Kitchens are where the action is. Kitchens are where families spend a lot of time. People cook, do paperwork and homework and socialize. It's no wonder it's one of the most electrically complex areas of the house. Quite simply, people use a lot of electricity there. You heat a lot of things all at once, you use appliances, you need lots of light to see. Older homes often have 1 circuit for the kitchen outlets and lights, often fed from the basement below where the washer and dryer are. Well, 30 years ago, we weren't using the microwave ovens, toasters and toaster/ovens, coffee makers, dishwashers like today.
In the interest of safety, the electric code looks to reduce overloaded wires (fire hazard), extension cords (tripping and damaged wiring hazard) and dangerous electrical situations (shock hazard). Over time, the code has required more and larger capacity circuits than before, as well as GFI outlets for personal safety. Although older homes may not have the specifications we need today, kitchen remodeling will require you to comply with today's code. Remember that the code is modified over time based on problems and hazards that have been reported in the real world. Here's a rundown of the code requirements and why:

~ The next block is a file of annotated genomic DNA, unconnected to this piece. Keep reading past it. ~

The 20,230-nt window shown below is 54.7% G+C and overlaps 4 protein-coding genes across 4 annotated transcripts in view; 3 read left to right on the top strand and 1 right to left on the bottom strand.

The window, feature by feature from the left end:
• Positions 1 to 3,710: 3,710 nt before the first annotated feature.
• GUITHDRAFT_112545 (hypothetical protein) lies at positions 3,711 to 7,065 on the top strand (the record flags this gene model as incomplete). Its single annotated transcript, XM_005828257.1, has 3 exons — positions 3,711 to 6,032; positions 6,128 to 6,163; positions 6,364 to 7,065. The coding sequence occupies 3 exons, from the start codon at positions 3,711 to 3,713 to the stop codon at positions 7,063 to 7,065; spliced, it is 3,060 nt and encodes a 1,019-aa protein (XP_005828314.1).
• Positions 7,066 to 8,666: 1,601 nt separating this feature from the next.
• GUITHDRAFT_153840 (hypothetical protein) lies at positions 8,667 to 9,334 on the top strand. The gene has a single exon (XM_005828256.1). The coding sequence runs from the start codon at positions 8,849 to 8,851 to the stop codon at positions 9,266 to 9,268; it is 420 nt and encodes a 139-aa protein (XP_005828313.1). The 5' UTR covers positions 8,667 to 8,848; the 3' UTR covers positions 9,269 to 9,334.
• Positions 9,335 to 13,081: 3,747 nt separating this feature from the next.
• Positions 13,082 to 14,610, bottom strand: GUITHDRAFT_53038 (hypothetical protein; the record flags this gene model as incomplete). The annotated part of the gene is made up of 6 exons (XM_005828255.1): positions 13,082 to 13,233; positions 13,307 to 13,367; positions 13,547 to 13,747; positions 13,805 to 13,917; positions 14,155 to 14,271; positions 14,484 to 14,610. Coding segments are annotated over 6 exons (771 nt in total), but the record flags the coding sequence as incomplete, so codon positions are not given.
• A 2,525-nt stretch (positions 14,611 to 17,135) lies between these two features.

At least two 20 amp circuits for the kitchen counters, and not shared with anything else in the house except the dining room outlets. This is to prevent tripping circuit breakers from too many things running at once on the circuit. Even small microwave ovens can use as much power as a hairdryer. A look at the chart below will give you some idea of the power needs in the kitchen. As a comparison, note how little power a 60 watt bulb needs.
Outlets for the kitchen counter need to be protected by a ground fault circuit interrupter (GFI or GFCI). This is usually a special outlet with push buttons for Test and Reset on it. One of these special outlets can protect other normal-looking outlets on the counter. Newer homes will probably have at least 2 of these special outlets on the counter. Refer to the GFCI section for more general information.
Since counter outlet circuits are supposed to be dedicated to the countertop, other items such as refrigerator, lights, hood, dishwasher, garbage disposal are not to be on the same circuit.